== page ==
The Hobbit: The Desolation of Smaug

Once again, director Peter Jackson is dominating the world movie scene with fantastic monsters and nonstop battles between good and evil. His latest movie — The Hobbit: The Desolation of Smaug — was released over winter break and features everything from man-eating spiders to a dragon who lives in a lair filled with gems and gold coins.

   The Desolation of Smaug, the second movie in the Hobbit trilogy, has proven to be yet another hit for Jackson, who also directed the Lord of the Rings trilogy of movies. The movie amassed 73.7 million dollars in its first weekend that it was in theaters and another 74.2 million over the first weekend in January. Some in the film industry predict it will eventually rake in 10 or 11 billion.

This second installment follows the harrowing journey of Bilbo Baggins, played by the English actor Martin Freeman, and a band of dwarves who are determined to win back their mountainous kingdom, Erebar. Bilbo and the dwarves also want to reclaim their treasure, which includes a magical gem called Arkenstone and also a river of gold coins. Of course, taking back the treasure is no easy task. The treasure is hidden inside a mountain and is guarded by Smaug, an evil dragon who exhales fire that is less like a flickering flame and more like a flamethrower.

Before they even reach Smaug and the treasure, Bilbo and the dwarves must first conquer many obstacles and monsters including a horde of man-eating spiders with a carnivorous appetite and teeth like swords. (Jackson is reportedly terrified of spiders and based the enormous, creepy ones in the movie on his worst fears.) Next, Bilbo and the dwarves are attacked by Orcs — muscular, hairless, hunchbacked thugs with skin as grey and bloodless as the skin of vampires. The dwarves escape the Orcs by hiding in wine barrels and riding them down a river plagued with rapids and precipitous waterfalls.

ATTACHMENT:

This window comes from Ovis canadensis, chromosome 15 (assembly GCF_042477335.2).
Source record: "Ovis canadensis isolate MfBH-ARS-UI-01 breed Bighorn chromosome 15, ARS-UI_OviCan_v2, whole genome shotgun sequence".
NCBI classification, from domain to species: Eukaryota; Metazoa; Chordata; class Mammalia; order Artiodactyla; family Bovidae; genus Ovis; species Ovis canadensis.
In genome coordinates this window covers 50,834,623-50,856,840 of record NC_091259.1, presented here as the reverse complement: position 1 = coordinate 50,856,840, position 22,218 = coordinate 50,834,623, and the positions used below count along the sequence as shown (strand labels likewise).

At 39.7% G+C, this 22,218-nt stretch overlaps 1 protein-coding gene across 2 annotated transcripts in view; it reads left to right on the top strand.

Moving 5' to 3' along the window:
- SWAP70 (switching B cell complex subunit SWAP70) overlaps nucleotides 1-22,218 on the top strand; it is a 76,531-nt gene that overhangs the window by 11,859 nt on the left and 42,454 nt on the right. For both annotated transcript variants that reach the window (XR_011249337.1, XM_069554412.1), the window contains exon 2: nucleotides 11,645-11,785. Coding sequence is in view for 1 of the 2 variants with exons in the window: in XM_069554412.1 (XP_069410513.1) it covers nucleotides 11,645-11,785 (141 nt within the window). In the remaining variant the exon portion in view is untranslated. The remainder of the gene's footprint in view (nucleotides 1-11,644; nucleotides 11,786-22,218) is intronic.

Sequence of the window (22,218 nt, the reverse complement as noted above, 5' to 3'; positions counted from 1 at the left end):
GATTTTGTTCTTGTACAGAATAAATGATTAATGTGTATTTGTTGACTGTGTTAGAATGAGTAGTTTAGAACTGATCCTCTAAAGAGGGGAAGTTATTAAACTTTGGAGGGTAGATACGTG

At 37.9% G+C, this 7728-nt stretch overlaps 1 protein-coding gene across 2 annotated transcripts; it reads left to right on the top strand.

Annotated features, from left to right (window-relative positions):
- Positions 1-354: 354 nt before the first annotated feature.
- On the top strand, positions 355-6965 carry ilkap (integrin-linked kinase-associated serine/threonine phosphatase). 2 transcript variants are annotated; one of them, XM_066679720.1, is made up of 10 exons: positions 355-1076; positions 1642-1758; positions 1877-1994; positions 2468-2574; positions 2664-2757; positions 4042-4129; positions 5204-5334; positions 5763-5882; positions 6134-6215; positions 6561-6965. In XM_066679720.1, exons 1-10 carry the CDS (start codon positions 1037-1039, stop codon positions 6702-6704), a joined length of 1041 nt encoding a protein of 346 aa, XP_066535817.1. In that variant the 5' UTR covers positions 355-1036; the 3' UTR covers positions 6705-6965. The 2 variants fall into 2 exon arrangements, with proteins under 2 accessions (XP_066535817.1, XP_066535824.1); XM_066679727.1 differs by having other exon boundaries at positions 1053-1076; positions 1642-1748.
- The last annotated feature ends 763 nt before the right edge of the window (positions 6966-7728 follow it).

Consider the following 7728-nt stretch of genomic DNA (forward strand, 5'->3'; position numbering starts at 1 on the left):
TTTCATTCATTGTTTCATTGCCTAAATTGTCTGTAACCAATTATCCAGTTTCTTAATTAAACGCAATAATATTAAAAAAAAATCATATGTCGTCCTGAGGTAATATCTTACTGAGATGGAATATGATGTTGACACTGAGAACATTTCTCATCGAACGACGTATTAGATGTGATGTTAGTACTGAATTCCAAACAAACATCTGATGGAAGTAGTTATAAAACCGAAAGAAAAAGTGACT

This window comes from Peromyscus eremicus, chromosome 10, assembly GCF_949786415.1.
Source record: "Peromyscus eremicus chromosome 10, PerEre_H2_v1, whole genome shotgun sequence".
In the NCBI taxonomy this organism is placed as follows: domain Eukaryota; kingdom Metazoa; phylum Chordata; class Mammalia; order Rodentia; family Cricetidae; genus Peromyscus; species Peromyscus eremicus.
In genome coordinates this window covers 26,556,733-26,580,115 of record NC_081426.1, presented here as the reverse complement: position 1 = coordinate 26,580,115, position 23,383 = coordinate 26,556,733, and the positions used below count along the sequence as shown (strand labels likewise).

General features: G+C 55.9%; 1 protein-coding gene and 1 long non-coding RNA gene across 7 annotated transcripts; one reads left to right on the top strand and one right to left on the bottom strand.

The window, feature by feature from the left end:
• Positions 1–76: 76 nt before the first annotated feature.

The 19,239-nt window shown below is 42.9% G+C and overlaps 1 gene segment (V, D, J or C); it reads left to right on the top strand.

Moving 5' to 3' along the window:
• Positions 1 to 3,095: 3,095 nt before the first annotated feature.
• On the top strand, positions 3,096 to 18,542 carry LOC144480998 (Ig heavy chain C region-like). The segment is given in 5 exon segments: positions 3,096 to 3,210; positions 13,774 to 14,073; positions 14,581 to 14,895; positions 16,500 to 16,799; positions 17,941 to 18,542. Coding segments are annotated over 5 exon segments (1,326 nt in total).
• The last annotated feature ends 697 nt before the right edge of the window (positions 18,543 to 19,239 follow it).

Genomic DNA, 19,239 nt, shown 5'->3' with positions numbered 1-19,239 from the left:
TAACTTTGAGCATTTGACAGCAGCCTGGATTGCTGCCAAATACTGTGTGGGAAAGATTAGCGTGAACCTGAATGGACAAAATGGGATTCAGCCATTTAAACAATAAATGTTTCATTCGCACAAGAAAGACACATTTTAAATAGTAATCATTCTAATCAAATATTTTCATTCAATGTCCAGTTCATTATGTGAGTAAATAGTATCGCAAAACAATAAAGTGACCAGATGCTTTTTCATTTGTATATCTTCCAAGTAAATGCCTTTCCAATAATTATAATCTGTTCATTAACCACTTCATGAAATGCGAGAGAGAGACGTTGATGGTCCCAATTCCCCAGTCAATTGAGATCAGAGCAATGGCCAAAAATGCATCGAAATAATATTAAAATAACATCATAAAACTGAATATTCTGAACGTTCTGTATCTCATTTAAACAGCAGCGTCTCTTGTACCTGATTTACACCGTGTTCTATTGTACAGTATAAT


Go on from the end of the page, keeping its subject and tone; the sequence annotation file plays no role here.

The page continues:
Some people have said this is an action movie with way, way too much action and I would agree. It is 161 minutes long and there always seems to be some sort of fantastic, over-the-top battle happening, the outcome of which determines whether good or evil will rule the world. It seems like it is just a movie packed with non stop action and not a lot of dialogue. To me Jackson needs to find the perfect balance between fighting and talking that he found in the Lord of the Rings trilogy.

The movie is based on The Hobbit, a novel written by J. R. R. Tolkien in 1937, just before World War Two broke out. Many evil forces — the equivalent of giant man-eating spiders — were trying to take over the world then and you can really feel a lot of that period’s darkness, danger and fear in the movie.

In the novel, there are no women who fight with the dwarves and Orcs. In the movie, however, the director created a female character, Tauriel, played by Evengeline Lilly. She has red hair and pointy ears and she is a brazen fighter. She is called a “one woman Orc-killing machine.”  She also falls in love with a particularly cute dwarf, which never happened in the novel. Many of the loyal followers of the actual book were extremely angry because the movie didn’t follow the original scheme of the book. It seemed as though after the movie the only thing I heard people talking about was how the movie was nothing like the book.

One reviewer called Smaug the most memorable and terrifying dragon in film history. The dragon also has the last line in the movie, spoken in a spooky baritone voice that sounds as if it is coming from the middle of the earth: “I am king under the mountain.” This dragon is the star of the movie – he is so dark and brooding, he’s fascinating. Smaug is the most magnetic character in the movie and will draw J.R.R Tolkien fans back to the theatres for the final of the trilogy, which is set to come out in December of 2014.

The reviews of the movie are mixed; however, it is impossible to find a positive or gushing review anywhere. One typical review, written by Christine King of, described the movie this way: “satisfying but sometimes slogs.” You do have to slog through a lot of long battles and it takes a long time to get to the best part of the movie: when the dwarves finally meet the dragon. The action in the movie was just too overwhelming and the scenes went on and on. Everyone is still extremely excited for the next movie, but personally I will only see it to see Smaug fight some dwarves.